Alibaba pours millions into AR glasses maker Nreal as it bets on metaverse

Alibaba pours millions into AR glasses maker Nreal as it bets on metaverse. (Photo by AFP) / China OUT

Alibaba pours millions into AR glasses maker Nreal as it bets on metaverse

  • AR, VR and XR are dubbed by many as the primary ways for people to access metaverse platforms in the future.
  • Alibaba leading a US$60 million funding round into Chinese AR start-up Nreal is seen as the e-commerce giant’s move deeper into the metaverse space.
  • In 2020, Alibaba’s workplace messaging app DingTalk collaborated with Nreal and released a pair of AR glasses.

In October last year, Alibaba’s head of Extended Realtiy (XR), Tan Ping defined the metaverse as “the internet on VR and AR glasses”. He reckons that virtual reality and augmented reality will be the computing platform of the next generation. Tan was basically summarizing the direction Alibaba has been heading towards–the metaverse.

After Alibaba’s workplace messaging app DingTalk released a pair of AR glasses in collaboration with Beijing-based AR glasses maker NReal in 2020, the company is now leading a US$ 60 million investment round in the same company. The move came as major internet companies continue to elbow their way into the metaverse realm.

To recall, when DingTalk and NReal released a pair of AR glasses two years ago, they featured the DingTalk app, which enabled a “3D virtual meeting room”, allowing users to make conference calls with a headset. This time however, Alibaba made no mention of the details of its Nreal investment.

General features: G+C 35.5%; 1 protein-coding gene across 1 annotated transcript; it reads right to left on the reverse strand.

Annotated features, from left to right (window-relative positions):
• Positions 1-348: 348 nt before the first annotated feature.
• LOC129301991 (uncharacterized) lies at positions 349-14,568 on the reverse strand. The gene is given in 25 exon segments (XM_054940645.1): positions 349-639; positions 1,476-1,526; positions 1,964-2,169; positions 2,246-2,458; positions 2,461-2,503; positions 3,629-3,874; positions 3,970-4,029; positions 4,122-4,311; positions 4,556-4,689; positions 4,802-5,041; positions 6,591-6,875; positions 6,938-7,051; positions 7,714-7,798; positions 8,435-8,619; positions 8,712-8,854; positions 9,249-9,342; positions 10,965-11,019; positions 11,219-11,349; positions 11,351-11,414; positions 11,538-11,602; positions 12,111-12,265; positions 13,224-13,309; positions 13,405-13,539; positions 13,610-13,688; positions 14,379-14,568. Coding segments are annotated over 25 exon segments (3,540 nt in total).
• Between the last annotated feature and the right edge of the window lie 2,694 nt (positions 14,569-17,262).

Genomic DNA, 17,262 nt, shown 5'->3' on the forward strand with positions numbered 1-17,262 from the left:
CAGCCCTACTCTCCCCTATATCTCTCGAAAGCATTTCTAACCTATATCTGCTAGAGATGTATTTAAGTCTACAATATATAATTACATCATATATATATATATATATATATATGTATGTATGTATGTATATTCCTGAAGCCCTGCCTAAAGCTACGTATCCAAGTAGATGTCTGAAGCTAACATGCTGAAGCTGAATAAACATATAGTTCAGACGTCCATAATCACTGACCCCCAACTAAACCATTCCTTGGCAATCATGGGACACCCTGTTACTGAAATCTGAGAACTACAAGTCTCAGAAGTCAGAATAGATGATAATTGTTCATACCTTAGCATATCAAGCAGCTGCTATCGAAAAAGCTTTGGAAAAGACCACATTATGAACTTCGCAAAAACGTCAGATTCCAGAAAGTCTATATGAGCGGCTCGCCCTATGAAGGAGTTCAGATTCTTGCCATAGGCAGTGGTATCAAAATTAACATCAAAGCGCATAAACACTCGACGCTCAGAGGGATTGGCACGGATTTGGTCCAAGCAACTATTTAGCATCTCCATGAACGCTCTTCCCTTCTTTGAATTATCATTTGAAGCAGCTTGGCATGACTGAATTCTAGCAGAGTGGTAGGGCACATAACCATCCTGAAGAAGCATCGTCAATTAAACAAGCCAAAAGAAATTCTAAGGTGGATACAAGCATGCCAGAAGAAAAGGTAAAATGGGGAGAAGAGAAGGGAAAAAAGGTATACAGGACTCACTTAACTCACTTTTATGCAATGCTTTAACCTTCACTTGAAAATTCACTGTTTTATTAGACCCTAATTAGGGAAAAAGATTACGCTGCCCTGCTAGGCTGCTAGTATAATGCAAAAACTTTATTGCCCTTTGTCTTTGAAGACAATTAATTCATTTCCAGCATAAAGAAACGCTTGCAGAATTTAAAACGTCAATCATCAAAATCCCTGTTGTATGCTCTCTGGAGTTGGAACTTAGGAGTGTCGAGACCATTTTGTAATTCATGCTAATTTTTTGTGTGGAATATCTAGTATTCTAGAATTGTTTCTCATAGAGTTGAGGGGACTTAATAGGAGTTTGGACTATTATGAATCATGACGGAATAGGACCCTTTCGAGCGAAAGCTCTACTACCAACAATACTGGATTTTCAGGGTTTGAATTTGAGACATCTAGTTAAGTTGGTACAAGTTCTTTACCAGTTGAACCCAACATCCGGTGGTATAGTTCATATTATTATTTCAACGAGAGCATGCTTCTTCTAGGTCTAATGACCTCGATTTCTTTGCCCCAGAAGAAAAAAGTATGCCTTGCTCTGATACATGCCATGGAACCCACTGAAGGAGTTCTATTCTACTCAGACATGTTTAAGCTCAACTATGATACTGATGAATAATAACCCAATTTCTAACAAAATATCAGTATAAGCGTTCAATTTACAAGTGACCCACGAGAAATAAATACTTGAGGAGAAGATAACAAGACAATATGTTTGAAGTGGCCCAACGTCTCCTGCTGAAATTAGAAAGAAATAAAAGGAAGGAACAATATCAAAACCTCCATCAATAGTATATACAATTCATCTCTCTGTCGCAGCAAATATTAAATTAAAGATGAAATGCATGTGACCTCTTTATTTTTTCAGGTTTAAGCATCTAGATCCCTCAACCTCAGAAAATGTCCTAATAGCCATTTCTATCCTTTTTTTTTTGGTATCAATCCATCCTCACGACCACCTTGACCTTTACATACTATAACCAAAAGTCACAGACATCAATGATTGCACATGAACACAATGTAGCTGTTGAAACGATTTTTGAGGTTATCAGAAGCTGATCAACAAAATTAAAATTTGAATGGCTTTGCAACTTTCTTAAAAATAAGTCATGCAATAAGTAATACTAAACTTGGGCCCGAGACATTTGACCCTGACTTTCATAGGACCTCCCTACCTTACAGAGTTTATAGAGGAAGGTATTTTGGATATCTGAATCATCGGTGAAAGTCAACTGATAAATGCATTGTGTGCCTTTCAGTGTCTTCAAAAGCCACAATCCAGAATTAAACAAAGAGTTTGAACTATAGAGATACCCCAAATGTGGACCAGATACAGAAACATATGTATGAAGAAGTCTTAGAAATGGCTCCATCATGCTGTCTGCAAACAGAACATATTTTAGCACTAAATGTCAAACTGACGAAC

“We aim to support entrepreneurship and encourage technology innovation,” an Alibaba representative told South China Morning Post. Nreal on the other hand said in a statement that it aims to work on product innovation “instead of chasing hot trends”.

“We think that metaverse won’t exist in a way that’s detached from reality, but will be the combination of the real world and the virtual world. AR glasses will be the best point of entry to that, and could be the final piece of screen that humans ever need,” NReal noted.

To be fair, Chinese tech giants have been scrambling to stake their positions in the metaverse space ever since Meta announced their venture. In fact, just one day after Facebook announced its corporate name change to Meta, Chinese search engine Baidu applied to trademark the name “metaapp,” while Chinese gaming giant NetEase filed dozens of trademark applications related to the buzzword. 

Even Alibaba registered several trademarks, including “Ali Metaverse”. Other ventures include TikTok maker ByteDance acquiring Chinese VR hardware maker Pico for an undisclosed amount last August. Tencent Holdings, the world’s largest video game company, has also indicated an interest in the metaverse. 

The company is reportedly pursuing an acquisition of gaming smartphone maker Black Shark, currently owned by Xiaomi, to obtain its hardware capabilities. Overall, Alibaba has invested at least US$1 billion in AR and vr start-ups in recent years, Nikkei Asia reported.